I still maintain they should ask for an interpretation over the Link IPO while they're at it, before the courts hear the final appeal.

Time is of the essence

The Bar Association has expressed disappointment that the acting chief executive has asked Beijing for a Basic Law interpretation over the term of office of the next chief executive, and that "the legal issues cannot be properly argued and resolved by the court". I would like to explain why the request is essential, even though Hong Kong courts have been asked to determine this issue, and why it does not interfere with judicial independence.
The government respects a resident's right to institute legal proceedings against the acts of the executive authorities and their personnel. The proceedings instituted in respect of the chief executive's term of office relate to a matter of great public importance.

This being so, the government did not oppose leave being granted to legislator Albert Chan Wai-yip to apply for a judicial review. However, the government cannot afford the luxury of letting things run their natural course. It must do everything possible to ensure that the new chief executive is elected smoothly on July 10.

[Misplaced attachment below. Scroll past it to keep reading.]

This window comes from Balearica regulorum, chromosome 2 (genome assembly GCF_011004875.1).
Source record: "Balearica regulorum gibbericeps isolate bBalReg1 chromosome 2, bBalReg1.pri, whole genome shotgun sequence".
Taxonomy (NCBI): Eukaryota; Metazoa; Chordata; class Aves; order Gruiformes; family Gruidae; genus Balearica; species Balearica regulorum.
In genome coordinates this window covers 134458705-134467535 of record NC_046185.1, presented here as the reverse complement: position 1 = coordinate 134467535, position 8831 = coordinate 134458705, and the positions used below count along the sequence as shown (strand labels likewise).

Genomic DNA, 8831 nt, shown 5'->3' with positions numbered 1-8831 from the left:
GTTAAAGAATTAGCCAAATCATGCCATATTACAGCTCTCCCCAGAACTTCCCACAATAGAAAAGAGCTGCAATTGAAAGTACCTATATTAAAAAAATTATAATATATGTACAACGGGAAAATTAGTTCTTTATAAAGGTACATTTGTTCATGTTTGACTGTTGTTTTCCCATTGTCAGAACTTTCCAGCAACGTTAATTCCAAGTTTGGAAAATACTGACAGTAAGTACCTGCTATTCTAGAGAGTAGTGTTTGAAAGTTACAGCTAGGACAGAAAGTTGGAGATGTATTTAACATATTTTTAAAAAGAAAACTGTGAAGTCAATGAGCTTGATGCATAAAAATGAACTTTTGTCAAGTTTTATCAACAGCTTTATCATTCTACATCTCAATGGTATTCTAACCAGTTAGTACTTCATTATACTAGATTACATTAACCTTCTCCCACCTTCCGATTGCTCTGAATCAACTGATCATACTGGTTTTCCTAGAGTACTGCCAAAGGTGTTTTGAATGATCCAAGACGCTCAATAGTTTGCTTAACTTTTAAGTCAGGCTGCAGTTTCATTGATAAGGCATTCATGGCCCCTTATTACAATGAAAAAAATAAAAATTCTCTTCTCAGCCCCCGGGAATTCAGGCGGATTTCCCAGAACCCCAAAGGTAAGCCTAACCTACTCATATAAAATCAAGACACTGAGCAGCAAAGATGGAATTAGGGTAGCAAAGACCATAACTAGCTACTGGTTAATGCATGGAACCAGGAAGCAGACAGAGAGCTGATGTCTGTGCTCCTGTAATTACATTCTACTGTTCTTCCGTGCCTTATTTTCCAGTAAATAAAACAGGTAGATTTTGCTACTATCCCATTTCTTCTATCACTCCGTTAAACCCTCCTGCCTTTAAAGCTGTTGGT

Remedies in judicial review proceedings are discretionary. Therefore, the court may decline to resolve the issue. For example, the court may decide that an applicant does not have sufficient interest in the matter to which the application relates. It may also refuse to intervene in the legislative process prior to the enactment of the Chief Executive Election Amendment Bill.

If the Court of First Instance declines to come up with a remedy in the current proceedings, the issue of whether the new chief executive's tenure should be five years or the remainder of the original term will remain unresolved. Moreover, the question could again be raised by way of a judicial review at any time within 90 days after the amendment bill is passed.